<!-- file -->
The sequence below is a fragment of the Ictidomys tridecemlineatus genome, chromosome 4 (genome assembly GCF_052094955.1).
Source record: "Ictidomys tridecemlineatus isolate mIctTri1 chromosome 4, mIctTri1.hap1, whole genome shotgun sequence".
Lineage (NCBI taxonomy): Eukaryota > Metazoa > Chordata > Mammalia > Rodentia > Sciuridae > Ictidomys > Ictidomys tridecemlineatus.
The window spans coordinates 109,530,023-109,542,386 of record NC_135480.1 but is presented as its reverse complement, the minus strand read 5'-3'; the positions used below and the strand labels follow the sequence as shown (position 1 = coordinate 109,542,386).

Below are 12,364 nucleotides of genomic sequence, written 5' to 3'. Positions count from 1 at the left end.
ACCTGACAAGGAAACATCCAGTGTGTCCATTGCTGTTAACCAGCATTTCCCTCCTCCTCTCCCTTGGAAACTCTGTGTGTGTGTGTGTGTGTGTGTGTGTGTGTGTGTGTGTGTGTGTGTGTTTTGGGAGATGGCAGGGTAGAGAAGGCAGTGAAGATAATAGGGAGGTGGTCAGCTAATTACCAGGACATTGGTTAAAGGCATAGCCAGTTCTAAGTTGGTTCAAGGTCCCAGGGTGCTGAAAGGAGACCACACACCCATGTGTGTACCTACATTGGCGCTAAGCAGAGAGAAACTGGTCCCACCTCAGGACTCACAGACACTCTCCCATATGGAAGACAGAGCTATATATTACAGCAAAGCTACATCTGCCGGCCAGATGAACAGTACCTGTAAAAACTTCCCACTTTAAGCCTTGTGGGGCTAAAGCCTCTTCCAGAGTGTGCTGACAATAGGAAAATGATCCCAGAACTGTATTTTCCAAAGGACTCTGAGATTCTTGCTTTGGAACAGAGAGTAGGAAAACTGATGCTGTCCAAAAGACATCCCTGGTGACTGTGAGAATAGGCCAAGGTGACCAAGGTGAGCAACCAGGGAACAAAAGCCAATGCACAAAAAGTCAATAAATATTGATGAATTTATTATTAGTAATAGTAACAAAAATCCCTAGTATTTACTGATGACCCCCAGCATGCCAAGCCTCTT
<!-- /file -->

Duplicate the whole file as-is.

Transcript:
The sequence below is a fragment of the Ictidomys tridecemlineatus genome, chromosome 4 (genome assembly GCF_052094955.1).
Source record: "Ictidomys tridecemlineatus isolate mIctTri1 chromosome 4, mIctTri1.hap1, whole genome shotgun sequence".
Lineage (NCBI taxonomy): Eukaryota > Metazoa > Chordata > Mammalia > Rodentia > Sciuridae > Ictidomys > Ictidomys tridecemlineatus.
The window spans coordinates 109,530,023-109,542,386 of record NC_135480.1 but is presented as its reverse complement, the minus strand read 5'-3'; the positions used below and the strand labels follow the sequence as shown (position 1 = coordinate 109,542,386).

Below are 12,364 nucleotides of genomic sequence, written 5' to 3'. Positions count from 1 at the left end.
ACCTGACAAGGAAACATCCAGTGTGTCCATTGCTGTTAACCAGCATTTCCCTCCTCCTCTCCCTTGGAAACTCTGTGTGTGTGTGTGTGTGTGTGTGTGTGTGTGTGTGTGTGTGTGTGTGTTTTGGGAGATGGCAGGGTAGAGAAGGCAGTGAAGATAATAGGGAGGTGGTCAGCTAATTACCAGGACATTGGTTAAAGGCATAGCCAGTTCTAAGTTGGTTCAAGGTCCCAGGGTGCTGAAAGGAGACCACACACCCATGTGTGTACCTACATTGGCGCTAAGCAGAGAGAAACTGGTCCCACCTCAGGACTCACAGACACTCTCCCATATGGAAGACAGAGCTATATATTACAGCAAAGCTACATCTGCCGGCCAGATGAACAGTACCTGTAAAAACTTCCCACTTTAAGCCTTGTGGGGCTAAAGCCTCTTCCAGAGTGTGCTGACAATAGGAAAATGATCCCAGAACTGTATTTTCCAAAGGACTCTGAGATTCTTGCTTTGGAACAGAGAGTAGGAAAACTGATGCTGTCCAAAAGACATCCCTGGTGACTGTGAGAATAGGCCAAGGTGACCAAGGTGAGCAACCAGGGAACAAAAGCCAATGCACAAAAAGTCAATAAATATTGATGAATTTATTATTAGTAATAGTAACAAAAATCCCTAGTATTTACTGATGACCCCCAGCATGCCAAGCCTCTT